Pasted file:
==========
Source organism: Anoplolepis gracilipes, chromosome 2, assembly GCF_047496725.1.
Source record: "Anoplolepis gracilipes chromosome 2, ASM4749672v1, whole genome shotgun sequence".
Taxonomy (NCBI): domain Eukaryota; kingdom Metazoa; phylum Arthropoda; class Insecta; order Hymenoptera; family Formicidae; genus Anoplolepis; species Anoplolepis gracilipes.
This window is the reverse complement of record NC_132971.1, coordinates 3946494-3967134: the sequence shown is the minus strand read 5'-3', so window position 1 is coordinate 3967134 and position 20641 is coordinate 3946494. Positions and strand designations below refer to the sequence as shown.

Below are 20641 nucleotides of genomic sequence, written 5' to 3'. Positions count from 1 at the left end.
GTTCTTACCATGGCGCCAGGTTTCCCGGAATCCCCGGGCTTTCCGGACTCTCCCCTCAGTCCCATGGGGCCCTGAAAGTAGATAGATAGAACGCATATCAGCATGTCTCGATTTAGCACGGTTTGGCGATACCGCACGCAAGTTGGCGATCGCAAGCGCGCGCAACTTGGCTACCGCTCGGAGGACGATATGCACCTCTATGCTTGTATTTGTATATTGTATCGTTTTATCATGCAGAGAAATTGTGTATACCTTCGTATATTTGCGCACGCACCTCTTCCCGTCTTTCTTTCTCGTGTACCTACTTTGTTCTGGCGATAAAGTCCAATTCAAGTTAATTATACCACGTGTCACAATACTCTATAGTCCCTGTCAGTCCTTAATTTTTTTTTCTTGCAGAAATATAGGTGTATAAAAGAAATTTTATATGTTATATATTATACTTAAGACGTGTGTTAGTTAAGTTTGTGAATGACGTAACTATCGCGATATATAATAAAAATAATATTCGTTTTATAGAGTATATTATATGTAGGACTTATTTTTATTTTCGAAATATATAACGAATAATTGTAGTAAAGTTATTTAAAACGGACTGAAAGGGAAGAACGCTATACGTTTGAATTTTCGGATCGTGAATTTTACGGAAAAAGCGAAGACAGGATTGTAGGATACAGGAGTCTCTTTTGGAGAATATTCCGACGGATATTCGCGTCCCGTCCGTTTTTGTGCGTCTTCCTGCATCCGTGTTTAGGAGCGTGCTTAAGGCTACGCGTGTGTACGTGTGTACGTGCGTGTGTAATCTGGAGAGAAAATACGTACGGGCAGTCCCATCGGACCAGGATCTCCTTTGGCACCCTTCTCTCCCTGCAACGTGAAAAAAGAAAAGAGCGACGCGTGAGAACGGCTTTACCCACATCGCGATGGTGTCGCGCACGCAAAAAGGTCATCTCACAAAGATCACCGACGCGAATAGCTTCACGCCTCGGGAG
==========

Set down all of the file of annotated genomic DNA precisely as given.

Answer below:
Source organism: Anoplolepis gracilipes, chromosome 2, assembly GCF_047496725.1.
Source record: "Anoplolepis gracilipes chromosome 2, ASM4749672v1, whole genome shotgun sequence".
Taxonomy (NCBI): domain Eukaryota; kingdom Metazoa; phylum Arthropoda; class Insecta; order Hymenoptera; family Formicidae; genus Anoplolepis; species Anoplolepis gracilipes.
This window is the reverse complement of record NC_132971.1, coordinates 3946494-3967134: the sequence shown is the minus strand read 5'-3', so window position 1 is coordinate 3967134 and position 20641 is coordinate 3946494. Positions and strand designations below refer to the sequence as shown.

Below are 20641 nucleotides of genomic sequence, written 5' to 3'. Positions count from 1 at the left end.
GTTCTTACCATGGCGCCAGGTTTCCCGGAATCCCCGGGCTTTCCGGACTCTCCCCTCAGTCCCATGGGGCCCTGAAAGTAGATAGATAGAACGCATATCAGCATGTCTCGATTTAGCACGGTTTGGCGATACCGCACGCAAGTTGGCGATCGCAAGCGCGCGCAACTTGGCTACCGCTCGGAGGACGATATGCACCTCTATGCTTGTATTTGTATATTGTATCGTTTTATCATGCAGAGAAATTGTGTATACCTTCGTATATTTGCGCACGCACCTCTTCCCGTCTTTCTTTCTCGTGTACCTACTTTGTTCTGGCGATAAAGTCCAATTCAAGTTAATTATACCACGTGTCACAATACTCTATAGTCCCTGTCAGTCCTTAATTTTTTTTTCTTGCAGAAATATAGGTGTATAAAAGAAATTTTATATGTTATATATTATACTTAAGACGTGTGTTAGTTAAGTTTGTGAATGACGTAACTATCGCGATATATAATAAAAATAATATTCGTTTTATAGAGTATATTATATGTAGGACTTATTTTTATTTTCGAAATATATAACGAATAATTGTAGTAAAGTTATTTAAAACGGACTGAAAGGGAAGAACGCTATACGTTTGAATTTTCGGATCGTGAATTTTACGGAAAAAGCGAAGACAGGATTGTAGGATACAGGAGTCTCTTTTGGAGAATATTCCGACGGATATTCGCGTCCCGTCCGTTTTTGTGCGTCTTCCTGCATCCGTGTTTAGGAGCGTGCTTAAGGCTACGCGTGTGTACGTGTGTACGTGCGTGTGTAATCTGGAGAGAAAATACGTACGGGCAGTCCCATCGGACCAGGATCTCCTTTGGCACCCTTCTCTCCCTGCAACGTGAAAAAAGAAAAGAGCGACGCGTGAGAACGGCTTTACCCACATCGCGATGGTGTCGCGCACGCAAAAAGGTCATCTCACAAAGATCACCGACGCGAATAGCTTCACGCCTCGGGAG